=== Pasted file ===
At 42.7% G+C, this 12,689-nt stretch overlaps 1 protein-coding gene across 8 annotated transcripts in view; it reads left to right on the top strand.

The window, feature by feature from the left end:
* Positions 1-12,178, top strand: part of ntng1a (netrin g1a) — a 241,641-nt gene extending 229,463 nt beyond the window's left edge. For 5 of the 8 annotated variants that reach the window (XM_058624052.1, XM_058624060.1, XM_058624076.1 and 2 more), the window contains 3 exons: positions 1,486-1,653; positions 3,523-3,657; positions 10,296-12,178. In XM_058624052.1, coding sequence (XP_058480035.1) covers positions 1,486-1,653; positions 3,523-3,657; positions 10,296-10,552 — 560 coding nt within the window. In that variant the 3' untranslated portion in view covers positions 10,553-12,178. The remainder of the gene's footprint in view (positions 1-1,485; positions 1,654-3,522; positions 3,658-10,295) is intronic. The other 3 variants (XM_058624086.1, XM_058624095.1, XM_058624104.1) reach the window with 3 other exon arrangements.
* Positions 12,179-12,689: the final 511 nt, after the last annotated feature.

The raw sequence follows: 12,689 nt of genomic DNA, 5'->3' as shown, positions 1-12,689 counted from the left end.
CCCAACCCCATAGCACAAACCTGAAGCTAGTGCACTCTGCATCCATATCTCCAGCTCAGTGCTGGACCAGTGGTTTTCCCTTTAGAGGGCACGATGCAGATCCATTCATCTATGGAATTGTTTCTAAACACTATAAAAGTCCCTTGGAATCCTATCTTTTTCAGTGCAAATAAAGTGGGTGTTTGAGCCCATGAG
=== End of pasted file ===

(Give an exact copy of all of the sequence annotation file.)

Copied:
At 42.7% G+C, this 12,689-nt stretch overlaps 1 protein-coding gene across 8 annotated transcripts in view; it reads left to right on the top strand.

The window, feature by feature from the left end:
* Positions 1-12,178, top strand: part of ntng1a (netrin g1a) — a 241,641-nt gene extending 229,463 nt beyond the window's left edge. For 5 of the 8 annotated variants that reach the window (XM_058624052.1, XM_058624060.1, XM_058624076.1 and 2 more), the window contains 3 exons: positions 1,486-1,653; positions 3,523-3,657; positions 10,296-12,178. In XM_058624052.1, coding sequence (XP_058480035.1) covers positions 1,486-1,653; positions 3,523-3,657; positions 10,296-10,552 — 560 coding nt within the window. In that variant the 3' untranslated portion in view covers positions 10,553-12,178. The remainder of the gene's footprint in view (positions 1-1,485; positions 1,654-3,522; positions 3,658-10,295) is intronic. The other 3 variants (XM_058624086.1, XM_058624095.1, XM_058624104.1) reach the window with 3 other exon arrangements.
* Positions 12,179-12,689: the final 511 nt, after the last annotated feature.

The raw sequence follows: 12,689 nt of genomic DNA, 5'->3' as shown, positions 1-12,689 counted from the left end.
CCCAACCCCATAGCACAAACCTGAAGCTAGTGCACTCTGCATCCATATCTCCAGCTCAGTGCTGGACCAGTGGTTTTCCCTTTAGAGGGCACGATGCAGATCCATTCATCTATGGAATTGTTTCTAAACACTATAAAAGTCCCTTGGAATCCTATCTTTTTCAGTGCAAATAAAGTGGGTGTTTGAGCCCATGAG